East Riding NHS trust sent back into special measures after patient care gets even worse

Diana, Princess of Wales Hospital in GrimsbyDiana, Princess of Wales Hospital in Grimsby
Diana, Princess of Wales Hospital in Grimsby
A HOSPITAL trust which serves Yorkshire's East Riding is to be the first in the country to re-enter a failure regime after inspectors found that patient safety and quality of care had 'deteriorated'.

The Care Quality Commission (CQC) made the recommendation that Northern Lincolnshire and Goole NHS Foundation Trust should return to special measures following its latest inspection.

The trust, which provides services to 350,000 people across the East Riding, north and north east Lincolnshire, was one of the first in the country to be put into the special measures regime in July 2013 after being identified as having higher than expected death rates.

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It came out of the regime in April 2014 following improvements in care.

But during the latest visit to two sites run by the trust, Scunthorpe General Hospital (SGH) and Diana Princess of Wales Hospital in Grimsby, inspectors identified significant concerns in urgent and emergency care, outpatient and maternity services.

Although the latest mortality rates have been found to be “as expected”, the health regulator still rated the trust as “inadequate” after identifying the issues.

The trust apologised for “letting down” its patients.

The latest inspection, which took place late last year, highlighted a number of shortcomings, including:

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• A “deterioration” of waiting times in a number of areas - data from November 2016 showed that two patients had been waiting for surgery for more than a year.

Inspectors said they were “not assured” that emergency patients at SGH were offered food and water - out of 33 sets of notes reviewed, only one had documented that a patient had a drink of water.

• The regulator said it did not feel confident that if a child’s health deteriorated that it would be recognised. The Paediatric Early Warning Score - an assessment to pick up when a child’s health is in decline - was not in use in the emergency department at SGH and although used at the Grimsby hospital, it had not been consistently completed.

• The numbers of nurses and doctors on shift were not always high enough to meet the needs of patients.

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• Inspectors said they found “poor leadership” in a number of services, particularly maternity services and urgent care.

• There were “poor infection prevention and control processes and standards of cleanliness” at SGH in the emergency department - inspectors noted several equipment trolleys were dirty and dusty, sharps bins were overflowing and cleaning schedules showed that the resuscitation room had not been cleaned since April 2016.

• Officials said they remained concerned about the organisation’s culture, adding: “there was a sense of fear amongst some staff groups regarding repercussions of raising concerns and bullying and harassment”.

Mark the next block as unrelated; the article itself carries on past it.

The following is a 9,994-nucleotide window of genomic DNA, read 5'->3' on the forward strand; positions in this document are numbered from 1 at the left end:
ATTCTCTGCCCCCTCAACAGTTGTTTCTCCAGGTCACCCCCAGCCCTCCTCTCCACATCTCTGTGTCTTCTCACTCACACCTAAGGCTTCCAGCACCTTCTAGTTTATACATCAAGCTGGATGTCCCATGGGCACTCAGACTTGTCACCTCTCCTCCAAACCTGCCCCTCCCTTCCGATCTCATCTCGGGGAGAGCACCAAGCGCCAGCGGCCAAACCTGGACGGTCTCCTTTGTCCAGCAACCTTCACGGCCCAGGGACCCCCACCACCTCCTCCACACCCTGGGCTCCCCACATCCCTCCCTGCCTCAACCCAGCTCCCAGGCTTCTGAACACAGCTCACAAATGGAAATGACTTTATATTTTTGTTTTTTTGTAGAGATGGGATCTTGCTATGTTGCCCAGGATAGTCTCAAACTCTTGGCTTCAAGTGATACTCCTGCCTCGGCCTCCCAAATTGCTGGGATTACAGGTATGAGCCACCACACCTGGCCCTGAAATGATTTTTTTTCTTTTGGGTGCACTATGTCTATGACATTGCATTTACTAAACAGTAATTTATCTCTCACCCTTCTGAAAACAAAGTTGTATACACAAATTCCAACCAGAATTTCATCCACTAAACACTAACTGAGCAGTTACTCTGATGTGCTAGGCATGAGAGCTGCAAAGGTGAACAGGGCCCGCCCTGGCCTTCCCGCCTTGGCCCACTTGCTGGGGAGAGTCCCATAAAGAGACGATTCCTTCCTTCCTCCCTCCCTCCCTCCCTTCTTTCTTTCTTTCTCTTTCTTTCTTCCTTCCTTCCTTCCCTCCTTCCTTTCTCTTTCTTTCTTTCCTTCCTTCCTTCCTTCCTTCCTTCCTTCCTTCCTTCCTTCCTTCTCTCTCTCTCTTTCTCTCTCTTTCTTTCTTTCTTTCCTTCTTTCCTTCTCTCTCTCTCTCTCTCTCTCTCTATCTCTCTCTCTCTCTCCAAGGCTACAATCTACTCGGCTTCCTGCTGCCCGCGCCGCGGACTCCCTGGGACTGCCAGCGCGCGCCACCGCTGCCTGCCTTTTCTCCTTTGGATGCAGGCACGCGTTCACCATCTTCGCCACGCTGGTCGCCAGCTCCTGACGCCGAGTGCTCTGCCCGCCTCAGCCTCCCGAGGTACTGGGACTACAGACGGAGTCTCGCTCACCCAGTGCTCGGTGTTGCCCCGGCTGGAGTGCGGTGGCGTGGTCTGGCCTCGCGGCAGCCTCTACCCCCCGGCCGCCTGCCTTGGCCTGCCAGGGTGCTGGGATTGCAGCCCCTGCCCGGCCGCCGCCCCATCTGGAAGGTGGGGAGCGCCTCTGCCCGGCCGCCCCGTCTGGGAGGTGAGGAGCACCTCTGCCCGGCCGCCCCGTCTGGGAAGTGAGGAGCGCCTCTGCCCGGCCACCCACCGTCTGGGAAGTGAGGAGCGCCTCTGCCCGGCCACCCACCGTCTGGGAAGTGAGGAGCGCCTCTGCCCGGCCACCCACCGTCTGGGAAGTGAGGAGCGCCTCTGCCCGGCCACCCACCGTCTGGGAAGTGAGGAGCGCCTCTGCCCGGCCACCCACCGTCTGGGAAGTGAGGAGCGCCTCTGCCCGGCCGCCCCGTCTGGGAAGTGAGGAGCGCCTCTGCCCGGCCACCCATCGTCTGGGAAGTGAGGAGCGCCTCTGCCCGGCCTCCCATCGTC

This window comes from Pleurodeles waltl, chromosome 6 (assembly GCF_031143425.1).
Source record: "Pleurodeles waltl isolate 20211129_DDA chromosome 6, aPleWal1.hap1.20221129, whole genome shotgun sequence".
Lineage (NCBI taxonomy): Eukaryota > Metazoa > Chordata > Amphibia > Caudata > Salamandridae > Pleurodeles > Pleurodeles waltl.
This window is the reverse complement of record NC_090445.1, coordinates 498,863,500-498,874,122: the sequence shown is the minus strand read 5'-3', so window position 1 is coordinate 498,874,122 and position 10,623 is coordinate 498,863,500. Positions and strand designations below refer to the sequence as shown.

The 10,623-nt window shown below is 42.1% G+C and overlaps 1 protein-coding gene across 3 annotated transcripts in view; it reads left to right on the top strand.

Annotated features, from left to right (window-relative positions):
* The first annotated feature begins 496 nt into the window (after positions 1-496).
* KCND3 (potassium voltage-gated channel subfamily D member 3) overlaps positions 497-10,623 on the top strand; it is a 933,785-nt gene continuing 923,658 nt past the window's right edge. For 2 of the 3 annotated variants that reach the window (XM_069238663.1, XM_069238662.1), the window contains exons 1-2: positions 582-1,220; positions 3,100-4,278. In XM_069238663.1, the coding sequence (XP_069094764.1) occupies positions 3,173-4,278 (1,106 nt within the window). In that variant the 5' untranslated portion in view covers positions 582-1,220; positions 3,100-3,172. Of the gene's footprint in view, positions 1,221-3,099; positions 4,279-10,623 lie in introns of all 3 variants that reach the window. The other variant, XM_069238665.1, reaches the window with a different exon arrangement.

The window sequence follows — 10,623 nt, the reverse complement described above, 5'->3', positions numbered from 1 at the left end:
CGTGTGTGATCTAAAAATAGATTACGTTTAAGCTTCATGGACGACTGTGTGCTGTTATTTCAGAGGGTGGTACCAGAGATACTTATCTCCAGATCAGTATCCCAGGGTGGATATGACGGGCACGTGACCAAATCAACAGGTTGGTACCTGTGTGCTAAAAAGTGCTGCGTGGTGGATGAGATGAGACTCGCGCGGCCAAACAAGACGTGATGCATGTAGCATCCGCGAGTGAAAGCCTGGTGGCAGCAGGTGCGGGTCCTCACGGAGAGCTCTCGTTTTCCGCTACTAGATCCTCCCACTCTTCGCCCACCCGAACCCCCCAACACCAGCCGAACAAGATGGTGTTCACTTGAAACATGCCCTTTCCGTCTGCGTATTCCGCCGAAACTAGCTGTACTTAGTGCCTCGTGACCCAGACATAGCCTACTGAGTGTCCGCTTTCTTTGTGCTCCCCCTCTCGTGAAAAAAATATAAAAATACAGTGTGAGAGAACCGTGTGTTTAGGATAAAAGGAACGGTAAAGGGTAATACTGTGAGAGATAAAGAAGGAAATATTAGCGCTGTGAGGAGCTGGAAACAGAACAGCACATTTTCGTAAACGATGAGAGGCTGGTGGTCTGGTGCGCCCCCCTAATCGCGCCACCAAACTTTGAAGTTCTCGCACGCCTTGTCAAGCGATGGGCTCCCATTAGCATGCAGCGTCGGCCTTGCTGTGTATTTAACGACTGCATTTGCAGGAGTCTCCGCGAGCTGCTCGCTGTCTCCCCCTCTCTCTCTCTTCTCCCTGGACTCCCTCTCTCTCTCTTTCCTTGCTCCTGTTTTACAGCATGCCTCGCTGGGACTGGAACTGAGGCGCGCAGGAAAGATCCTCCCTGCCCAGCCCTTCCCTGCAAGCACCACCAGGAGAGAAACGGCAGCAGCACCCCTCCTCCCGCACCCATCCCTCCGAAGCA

CQC said the trust needs leadership support to develop a robust improvement plan.

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NHS Improvement said that it had accepted the recommendation that the trust should be put in special measures.

The trust was also placed into financial special measures by NHS Improvement last month - which means it is given support to help it get back on a stable financial footing.

Richard Sunley, interim chief executive at Northern Lincolnshire and Goole NHS Foundation Trust, said: “We are disappointed with, but fully accept, the shortfalls the Care Quality Commission has identified.

“We are sorry we have let down our patients, their families and carers by not meeting the quality standards they rightly expect.

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“Whilst we had made some improvements since the inspection in October 2015 - our critical care, end of life care and community services have improved and are now ‘good’ - we recognise we have not addressed all the Care Quality Commission’s concerns.

“We are determined to move forward and make changes with pace and focus so we can consistently deliver high quality standards for patients across all of our services.”

Ellen Armistead, deputy chief inspector of hospitals at CQC, said: “Having seen improvements to patient care previously, we are disappointed that our latest inspection of Northern Lincolnshire and Goole NHS Foundation Trust found these improvements had not been sustained and there had been an overall deterioration in quality and patient safety.

“We will continue to monitor the trust and will return to check on the progress it must make. NHS Improvement will be working closely with the trust to ensure full support is available to make the improvements needed.”

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NHS Improvement’s executive medical director Dr Kathy Mclean, added: “The trust is facing a number of challenges at the moment and we’re absolutely focussed on helping it to improve quickly for its patients. Our work with the trust will make sure that it has strong plans in place to bring about rapid improvements to patient care.”